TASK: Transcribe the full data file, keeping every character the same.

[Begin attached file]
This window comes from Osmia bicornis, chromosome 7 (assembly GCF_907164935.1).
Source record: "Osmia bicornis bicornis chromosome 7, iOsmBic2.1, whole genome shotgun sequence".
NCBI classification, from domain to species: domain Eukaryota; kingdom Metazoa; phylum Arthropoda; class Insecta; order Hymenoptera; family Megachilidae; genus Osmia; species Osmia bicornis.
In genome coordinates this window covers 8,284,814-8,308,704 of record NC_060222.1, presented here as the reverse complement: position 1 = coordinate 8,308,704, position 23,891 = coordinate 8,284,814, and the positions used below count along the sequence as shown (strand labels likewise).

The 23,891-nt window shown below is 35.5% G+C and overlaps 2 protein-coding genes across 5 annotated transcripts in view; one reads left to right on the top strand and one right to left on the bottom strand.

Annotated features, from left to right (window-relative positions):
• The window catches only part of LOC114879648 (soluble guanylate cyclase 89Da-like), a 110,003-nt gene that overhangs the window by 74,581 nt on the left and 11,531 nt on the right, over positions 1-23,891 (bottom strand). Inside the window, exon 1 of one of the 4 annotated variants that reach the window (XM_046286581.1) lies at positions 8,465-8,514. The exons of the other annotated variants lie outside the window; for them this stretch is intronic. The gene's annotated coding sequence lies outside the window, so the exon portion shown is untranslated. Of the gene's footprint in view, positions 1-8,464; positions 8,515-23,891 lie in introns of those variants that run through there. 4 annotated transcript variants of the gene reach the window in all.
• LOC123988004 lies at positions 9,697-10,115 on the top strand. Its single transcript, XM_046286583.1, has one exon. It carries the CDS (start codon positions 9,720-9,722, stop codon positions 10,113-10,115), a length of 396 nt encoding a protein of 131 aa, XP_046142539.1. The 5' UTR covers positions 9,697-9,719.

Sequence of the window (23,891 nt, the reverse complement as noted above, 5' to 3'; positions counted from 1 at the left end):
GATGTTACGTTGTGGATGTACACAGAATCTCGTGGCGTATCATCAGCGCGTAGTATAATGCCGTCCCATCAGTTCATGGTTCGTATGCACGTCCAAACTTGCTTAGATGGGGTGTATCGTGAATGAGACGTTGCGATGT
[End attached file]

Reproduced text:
This window comes from Osmia bicornis, chromosome 7 (assembly GCF_907164935.1).
Source record: "Osmia bicornis bicornis chromosome 7, iOsmBic2.1, whole genome shotgun sequence".
NCBI classification, from domain to species: domain Eukaryota; kingdom Metazoa; phylum Arthropoda; class Insecta; order Hymenoptera; family Megachilidae; genus Osmia; species Osmia bicornis.
In genome coordinates this window covers 8,284,814-8,308,704 of record NC_060222.1, presented here as the reverse complement: position 1 = coordinate 8,308,704, position 23,891 = coordinate 8,284,814, and the positions used below count along the sequence as shown (strand labels likewise).

The 23,891-nt window shown below is 35.5% G+C and overlaps 2 protein-coding genes across 5 annotated transcripts in view; one reads left to right on the top strand and one right to left on the bottom strand.

Annotated features, from left to right (window-relative positions):
• The window catches only part of LOC114879648 (soluble guanylate cyclase 89Da-like), a 110,003-nt gene that overhangs the window by 74,581 nt on the left and 11,531 nt on the right, over positions 1-23,891 (bottom strand). Inside the window, exon 1 of one of the 4 annotated variants that reach the window (XM_046286581.1) lies at positions 8,465-8,514. The exons of the other annotated variants lie outside the window; for them this stretch is intronic. The gene's annotated coding sequence lies outside the window, so the exon portion shown is untranslated. Of the gene's footprint in view, positions 1-8,464; positions 8,515-23,891 lie in introns of those variants that run through there. 4 annotated transcript variants of the gene reach the window in all.
• LOC123988004 lies at positions 9,697-10,115 on the top strand. Its single transcript, XM_046286583.1, has one exon. It carries the CDS (start codon positions 9,720-9,722, stop codon positions 10,113-10,115), a length of 396 nt encoding a protein of 131 aa, XP_046142539.1. The 5' UTR covers positions 9,697-9,719.

Sequence of the window (23,891 nt, the reverse complement as noted above, 5' to 3'; positions counted from 1 at the left end):
GATGTTACGTTGTGGATGTACACAGAATCTCGTGGCGTATCATCAGCGCGTAGTATAATGCCGTCCCATCAGTTCATGGTTCGTATGCACGTCCAAACTTGCTTAGATGGGGTGTATCGTGAATGAGACGTTGCGATGT